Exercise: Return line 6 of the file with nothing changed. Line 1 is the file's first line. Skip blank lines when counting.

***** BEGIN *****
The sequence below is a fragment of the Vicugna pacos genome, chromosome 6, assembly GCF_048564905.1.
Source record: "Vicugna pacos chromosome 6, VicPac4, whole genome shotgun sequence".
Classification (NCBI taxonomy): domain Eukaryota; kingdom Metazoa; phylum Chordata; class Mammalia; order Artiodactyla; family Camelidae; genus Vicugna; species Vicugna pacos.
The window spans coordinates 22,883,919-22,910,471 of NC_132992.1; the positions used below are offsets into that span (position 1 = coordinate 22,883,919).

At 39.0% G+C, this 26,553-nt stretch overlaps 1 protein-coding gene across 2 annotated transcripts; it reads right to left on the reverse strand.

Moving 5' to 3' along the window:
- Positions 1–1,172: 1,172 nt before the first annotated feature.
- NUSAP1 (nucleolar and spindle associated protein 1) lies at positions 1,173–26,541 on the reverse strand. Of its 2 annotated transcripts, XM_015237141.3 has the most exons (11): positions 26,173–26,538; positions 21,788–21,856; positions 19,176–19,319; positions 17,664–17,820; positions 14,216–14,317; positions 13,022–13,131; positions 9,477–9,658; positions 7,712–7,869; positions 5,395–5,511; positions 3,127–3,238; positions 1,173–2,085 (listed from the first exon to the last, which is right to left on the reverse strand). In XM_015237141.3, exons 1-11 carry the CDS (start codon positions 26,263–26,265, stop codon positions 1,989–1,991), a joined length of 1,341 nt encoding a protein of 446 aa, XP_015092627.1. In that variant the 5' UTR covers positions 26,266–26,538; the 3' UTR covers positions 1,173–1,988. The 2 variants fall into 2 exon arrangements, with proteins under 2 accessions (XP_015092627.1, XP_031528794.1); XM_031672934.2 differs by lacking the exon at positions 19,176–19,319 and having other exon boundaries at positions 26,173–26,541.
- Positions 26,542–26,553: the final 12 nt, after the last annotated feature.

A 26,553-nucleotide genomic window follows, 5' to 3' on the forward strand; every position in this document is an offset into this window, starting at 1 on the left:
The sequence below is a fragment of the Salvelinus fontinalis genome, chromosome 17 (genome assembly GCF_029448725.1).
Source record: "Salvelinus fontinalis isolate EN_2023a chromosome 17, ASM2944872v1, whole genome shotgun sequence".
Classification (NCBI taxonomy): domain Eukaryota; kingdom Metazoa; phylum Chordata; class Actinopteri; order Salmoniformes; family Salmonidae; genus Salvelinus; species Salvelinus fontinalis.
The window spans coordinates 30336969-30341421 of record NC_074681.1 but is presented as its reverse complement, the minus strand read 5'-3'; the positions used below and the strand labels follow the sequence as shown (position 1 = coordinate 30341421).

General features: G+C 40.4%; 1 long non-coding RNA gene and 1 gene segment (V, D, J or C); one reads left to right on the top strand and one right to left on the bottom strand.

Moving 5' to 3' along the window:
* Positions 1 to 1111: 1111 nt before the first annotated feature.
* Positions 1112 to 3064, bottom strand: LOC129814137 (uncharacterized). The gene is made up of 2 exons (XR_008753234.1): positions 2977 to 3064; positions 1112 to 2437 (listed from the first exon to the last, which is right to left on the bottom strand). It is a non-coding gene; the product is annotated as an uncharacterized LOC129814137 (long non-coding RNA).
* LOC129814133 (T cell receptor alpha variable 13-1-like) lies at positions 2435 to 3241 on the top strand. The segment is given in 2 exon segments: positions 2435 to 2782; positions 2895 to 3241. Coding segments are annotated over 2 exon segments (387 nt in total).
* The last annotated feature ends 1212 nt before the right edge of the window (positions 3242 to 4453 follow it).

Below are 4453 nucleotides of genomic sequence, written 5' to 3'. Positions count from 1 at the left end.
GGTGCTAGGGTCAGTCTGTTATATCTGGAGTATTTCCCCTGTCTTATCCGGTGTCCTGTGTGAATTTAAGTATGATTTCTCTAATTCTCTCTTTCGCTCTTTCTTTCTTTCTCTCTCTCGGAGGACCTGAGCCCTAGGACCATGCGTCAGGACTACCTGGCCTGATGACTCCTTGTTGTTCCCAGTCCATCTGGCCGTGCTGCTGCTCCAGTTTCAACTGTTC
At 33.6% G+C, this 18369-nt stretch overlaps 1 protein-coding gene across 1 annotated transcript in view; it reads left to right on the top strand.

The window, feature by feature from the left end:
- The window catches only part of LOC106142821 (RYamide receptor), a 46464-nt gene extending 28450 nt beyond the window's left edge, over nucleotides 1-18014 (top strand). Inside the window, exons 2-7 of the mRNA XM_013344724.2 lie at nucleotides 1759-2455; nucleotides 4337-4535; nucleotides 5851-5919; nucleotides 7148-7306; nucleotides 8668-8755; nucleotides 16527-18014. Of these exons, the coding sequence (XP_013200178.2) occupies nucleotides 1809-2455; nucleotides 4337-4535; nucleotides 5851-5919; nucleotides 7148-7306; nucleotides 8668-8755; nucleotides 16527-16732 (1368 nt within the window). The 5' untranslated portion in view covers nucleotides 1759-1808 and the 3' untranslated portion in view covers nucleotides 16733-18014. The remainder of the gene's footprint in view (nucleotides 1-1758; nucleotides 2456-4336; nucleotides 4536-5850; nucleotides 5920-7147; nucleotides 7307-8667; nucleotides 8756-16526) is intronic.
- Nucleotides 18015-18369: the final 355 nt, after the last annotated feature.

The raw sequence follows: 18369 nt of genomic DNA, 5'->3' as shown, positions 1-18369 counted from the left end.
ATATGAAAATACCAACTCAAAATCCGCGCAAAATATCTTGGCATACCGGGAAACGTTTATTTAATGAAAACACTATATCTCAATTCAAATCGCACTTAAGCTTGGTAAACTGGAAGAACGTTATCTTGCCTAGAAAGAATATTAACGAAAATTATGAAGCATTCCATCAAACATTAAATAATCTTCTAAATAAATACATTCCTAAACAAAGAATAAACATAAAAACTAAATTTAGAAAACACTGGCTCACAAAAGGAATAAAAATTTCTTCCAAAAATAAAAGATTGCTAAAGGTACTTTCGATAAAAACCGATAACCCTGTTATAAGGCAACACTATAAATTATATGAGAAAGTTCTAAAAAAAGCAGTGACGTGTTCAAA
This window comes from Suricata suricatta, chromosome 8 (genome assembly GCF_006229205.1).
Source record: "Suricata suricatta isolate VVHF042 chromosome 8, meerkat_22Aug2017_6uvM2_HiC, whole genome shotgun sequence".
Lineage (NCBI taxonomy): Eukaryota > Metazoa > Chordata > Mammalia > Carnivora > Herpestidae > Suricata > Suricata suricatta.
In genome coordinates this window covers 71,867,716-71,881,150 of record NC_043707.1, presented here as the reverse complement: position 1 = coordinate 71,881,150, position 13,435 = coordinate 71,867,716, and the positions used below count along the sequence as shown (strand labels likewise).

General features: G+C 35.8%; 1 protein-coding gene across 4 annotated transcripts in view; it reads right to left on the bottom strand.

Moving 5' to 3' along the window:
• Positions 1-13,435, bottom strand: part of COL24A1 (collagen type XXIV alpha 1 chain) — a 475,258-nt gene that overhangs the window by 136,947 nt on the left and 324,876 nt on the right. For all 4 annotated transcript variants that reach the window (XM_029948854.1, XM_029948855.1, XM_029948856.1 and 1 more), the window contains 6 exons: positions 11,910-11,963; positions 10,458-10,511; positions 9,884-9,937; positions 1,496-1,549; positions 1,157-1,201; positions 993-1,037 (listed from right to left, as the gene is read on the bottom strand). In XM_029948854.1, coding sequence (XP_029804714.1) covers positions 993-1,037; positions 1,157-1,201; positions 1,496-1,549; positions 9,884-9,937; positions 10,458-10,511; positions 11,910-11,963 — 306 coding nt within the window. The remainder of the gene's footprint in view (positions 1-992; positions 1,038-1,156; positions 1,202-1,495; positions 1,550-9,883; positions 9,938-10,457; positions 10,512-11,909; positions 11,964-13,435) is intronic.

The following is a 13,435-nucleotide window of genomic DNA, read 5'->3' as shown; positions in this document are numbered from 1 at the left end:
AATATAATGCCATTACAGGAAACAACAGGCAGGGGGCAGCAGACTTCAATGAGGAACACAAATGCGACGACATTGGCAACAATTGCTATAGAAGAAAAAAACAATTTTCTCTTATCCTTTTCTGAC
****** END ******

Moving 5' to 3' along the window: